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  • Jun 13 2014 Ricky Skaggs Joins Marshall Tucker Band at CMA Fest

    Ricky Skaggs Joins Marshall Tucker Band at CMA Fest

    By Hannahlee Allers June 12, 2014

    Ricky Skaggs surprised fans of The Marshall Tucker Band when he joined them during their set at CMA Fest. The band were playing an hour-long set on the Riverfront Stage, which overlooks Nashville's Cumberland River, when the 14-time Grammy winner joined them to lend a bluegrass twist to two of their biggest songs, "Fire on the Mountain" and "Can't You See."

    Marshall Tucker lead singer and founding member Doug Gray ended up passing the microphone over to Skaggs during the performance.

    “Hearing Ricky’s trademark tenor voice pierce through the air on ‘Can’t You See’ gave me goosebumps,” Gray says. “Even though our styles are a little different, Ricky fit right in with us. There was a natural chemistry up there on stage and the whole thing seems almost surreal … It was a great day and the highlight of our year.”

    Skaggs says that he has been a fan of the Marshall Tucker Band for years, even though their name confused him at first.

    “It was a great honor to play with the Marshall Tucker Band,” he says. “I remember many years ago while listening to their first LP, I looked at the cover and asked someone, ‘Which one is Marshall Tucker?’ It was great to get to play some of those same songs with the band.”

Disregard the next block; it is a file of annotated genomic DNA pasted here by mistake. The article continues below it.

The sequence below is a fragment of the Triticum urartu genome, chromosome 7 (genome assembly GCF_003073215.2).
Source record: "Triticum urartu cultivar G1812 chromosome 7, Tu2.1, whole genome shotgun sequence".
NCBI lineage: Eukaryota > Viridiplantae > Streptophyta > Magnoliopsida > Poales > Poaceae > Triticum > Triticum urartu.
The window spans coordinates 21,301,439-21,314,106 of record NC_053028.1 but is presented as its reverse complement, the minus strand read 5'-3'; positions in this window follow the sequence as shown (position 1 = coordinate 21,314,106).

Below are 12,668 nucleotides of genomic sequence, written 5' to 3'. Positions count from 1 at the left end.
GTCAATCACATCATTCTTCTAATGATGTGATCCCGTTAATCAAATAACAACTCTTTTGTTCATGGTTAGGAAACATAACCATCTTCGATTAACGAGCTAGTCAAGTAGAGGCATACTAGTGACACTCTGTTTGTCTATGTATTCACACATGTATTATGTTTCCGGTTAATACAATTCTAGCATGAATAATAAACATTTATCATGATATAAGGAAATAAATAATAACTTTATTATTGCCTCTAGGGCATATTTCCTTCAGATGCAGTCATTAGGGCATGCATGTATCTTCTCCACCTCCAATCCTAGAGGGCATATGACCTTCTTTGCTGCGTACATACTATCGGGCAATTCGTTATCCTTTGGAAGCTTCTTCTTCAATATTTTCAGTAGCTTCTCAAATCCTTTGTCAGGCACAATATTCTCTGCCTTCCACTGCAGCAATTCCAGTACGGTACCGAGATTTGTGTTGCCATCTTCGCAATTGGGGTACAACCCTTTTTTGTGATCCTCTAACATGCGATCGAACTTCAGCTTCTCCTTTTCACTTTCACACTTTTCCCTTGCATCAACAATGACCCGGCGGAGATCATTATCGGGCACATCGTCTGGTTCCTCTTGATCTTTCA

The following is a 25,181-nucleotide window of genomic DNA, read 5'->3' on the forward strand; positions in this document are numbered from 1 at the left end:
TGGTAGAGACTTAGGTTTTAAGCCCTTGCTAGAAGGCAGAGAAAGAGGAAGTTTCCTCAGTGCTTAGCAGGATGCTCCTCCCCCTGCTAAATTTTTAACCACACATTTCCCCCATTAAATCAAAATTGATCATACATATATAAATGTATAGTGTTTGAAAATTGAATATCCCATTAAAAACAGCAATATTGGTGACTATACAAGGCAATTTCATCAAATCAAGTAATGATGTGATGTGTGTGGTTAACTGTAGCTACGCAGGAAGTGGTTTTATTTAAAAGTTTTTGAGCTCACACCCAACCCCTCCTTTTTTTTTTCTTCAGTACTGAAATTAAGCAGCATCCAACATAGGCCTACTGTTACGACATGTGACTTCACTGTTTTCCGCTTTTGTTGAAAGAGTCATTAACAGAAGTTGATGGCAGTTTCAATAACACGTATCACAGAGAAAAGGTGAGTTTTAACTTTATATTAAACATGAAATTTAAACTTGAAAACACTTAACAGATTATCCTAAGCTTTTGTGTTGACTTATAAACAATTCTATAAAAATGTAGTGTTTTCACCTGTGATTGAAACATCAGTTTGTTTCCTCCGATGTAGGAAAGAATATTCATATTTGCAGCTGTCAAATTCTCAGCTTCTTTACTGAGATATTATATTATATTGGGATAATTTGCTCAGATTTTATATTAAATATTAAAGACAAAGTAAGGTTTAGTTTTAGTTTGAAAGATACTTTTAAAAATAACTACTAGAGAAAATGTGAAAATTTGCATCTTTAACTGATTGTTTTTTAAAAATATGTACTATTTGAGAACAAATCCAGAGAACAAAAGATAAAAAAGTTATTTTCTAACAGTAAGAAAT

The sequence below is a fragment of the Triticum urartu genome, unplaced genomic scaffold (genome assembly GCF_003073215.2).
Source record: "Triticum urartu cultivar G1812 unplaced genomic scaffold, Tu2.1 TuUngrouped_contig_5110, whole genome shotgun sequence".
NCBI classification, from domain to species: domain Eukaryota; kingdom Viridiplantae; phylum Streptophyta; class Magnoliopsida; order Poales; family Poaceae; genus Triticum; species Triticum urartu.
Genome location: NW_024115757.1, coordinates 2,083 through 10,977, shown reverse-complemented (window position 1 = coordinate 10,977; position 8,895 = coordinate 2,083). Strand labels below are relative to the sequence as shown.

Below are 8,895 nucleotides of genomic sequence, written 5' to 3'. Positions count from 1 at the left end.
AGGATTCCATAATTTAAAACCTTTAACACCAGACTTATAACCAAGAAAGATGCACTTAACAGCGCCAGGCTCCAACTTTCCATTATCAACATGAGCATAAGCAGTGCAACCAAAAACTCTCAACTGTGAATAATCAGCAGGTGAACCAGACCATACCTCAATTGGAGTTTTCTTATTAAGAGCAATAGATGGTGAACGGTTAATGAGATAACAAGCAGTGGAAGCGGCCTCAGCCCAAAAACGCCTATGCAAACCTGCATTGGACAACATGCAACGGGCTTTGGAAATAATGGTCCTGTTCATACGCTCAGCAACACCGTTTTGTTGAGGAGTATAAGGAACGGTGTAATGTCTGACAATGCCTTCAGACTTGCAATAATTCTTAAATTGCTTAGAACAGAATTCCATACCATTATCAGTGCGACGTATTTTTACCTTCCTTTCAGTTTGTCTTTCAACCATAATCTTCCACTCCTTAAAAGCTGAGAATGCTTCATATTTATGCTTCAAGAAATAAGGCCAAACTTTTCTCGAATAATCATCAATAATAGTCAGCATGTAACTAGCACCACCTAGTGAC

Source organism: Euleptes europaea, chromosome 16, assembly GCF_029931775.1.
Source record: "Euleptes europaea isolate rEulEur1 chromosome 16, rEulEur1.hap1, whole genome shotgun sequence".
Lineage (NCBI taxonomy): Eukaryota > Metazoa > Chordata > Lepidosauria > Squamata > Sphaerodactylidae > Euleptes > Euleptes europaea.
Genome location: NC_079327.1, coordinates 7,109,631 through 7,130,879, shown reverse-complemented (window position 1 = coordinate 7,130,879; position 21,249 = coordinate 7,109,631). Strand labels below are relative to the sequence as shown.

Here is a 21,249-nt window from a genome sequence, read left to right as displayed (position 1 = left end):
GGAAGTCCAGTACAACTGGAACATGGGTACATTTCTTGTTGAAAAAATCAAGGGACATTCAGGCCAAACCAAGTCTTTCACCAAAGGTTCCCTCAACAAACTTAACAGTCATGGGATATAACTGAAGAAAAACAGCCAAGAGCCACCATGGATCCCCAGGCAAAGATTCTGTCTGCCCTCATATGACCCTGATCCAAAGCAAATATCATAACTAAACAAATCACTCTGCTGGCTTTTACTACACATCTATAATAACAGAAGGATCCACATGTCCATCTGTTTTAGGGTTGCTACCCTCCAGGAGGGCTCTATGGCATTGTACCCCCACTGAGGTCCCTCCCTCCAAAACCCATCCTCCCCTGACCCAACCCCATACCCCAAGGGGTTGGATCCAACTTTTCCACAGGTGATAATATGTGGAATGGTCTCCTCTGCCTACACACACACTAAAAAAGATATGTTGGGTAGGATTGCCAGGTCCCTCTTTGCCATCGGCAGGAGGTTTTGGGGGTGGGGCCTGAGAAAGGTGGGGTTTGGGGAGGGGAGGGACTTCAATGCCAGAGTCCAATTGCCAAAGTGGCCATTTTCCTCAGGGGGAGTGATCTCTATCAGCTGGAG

Photo by Thomas Newton

    Photo by Thomas Newton


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 RELIX Magazine logo

For a band classified by many as Southern rock, The Marshall Tucker Band never seemed satisfied with just rocking.  From their beginnings in the early '70s, their sound took plenty of changes musically -- swinging, grooving, jamming and going country -- and always stretched the boundaries.  Always a confident live act, MTB brought their A game to their South Carolina Music Hall of Fame Concert, recorded at Spartanburg S.C.'s Memorial Auditorium on Sept. 19, 1995.  Stellar sound quality enhances every detail, from the excitement of the crowd to lead singer Doug Gray's spirited drawl to multi-instrumentalist Jerry Eubanks' talented turns on flute, sax and Hammond organ.  MTB keep the energy high high from the start to finish with highlights aplenty, drafting fellow legends Charlie Daniels (dig his fiery fiddle work on "Long Hard Ride") and Allman Brothers stickmen Jaimoe and Butch Trucks, who join in with Daniels on the moving tribute to deceased guitarist / songwriter Toy Caldwell, "Searchin' for a Rainbow."

 -James Haag





One of the major Southern rock bands of the '70s, the Marshall Tucker Band was formed in Spartanburg, SC, in 1971 by singer Doug Gray, guitarist Toy Caldwell (born 1948, died February 25, 1993), his brother bassist Tommy Caldwell (born 1950, died April 28, 1980), guitarist George McCorkle (born 1947, died June 29th, 2007), drummer Paul Riddle, and reed player Jerry Eubanks. The group's style combined rock, country, and jazz and featured extended instrumental passages on which lead guitarist Toy Caldwell shone. The band was signed to Capricorn Records and released their debut album, The Marshall Tucker Band, in March 1973. They gained recognition through a tour with the Allman Brothers Band and found significant success during the course of the '70s, with most of their albums going gold. Their peak came with the million-selling album Carolina Dreams and its Top 15 single "Heard It in a Love Song" in 1977. Since then, the group has continued to write, record, and tour, and entertain fans from around the world. Friend them on Myspace and Facebook!

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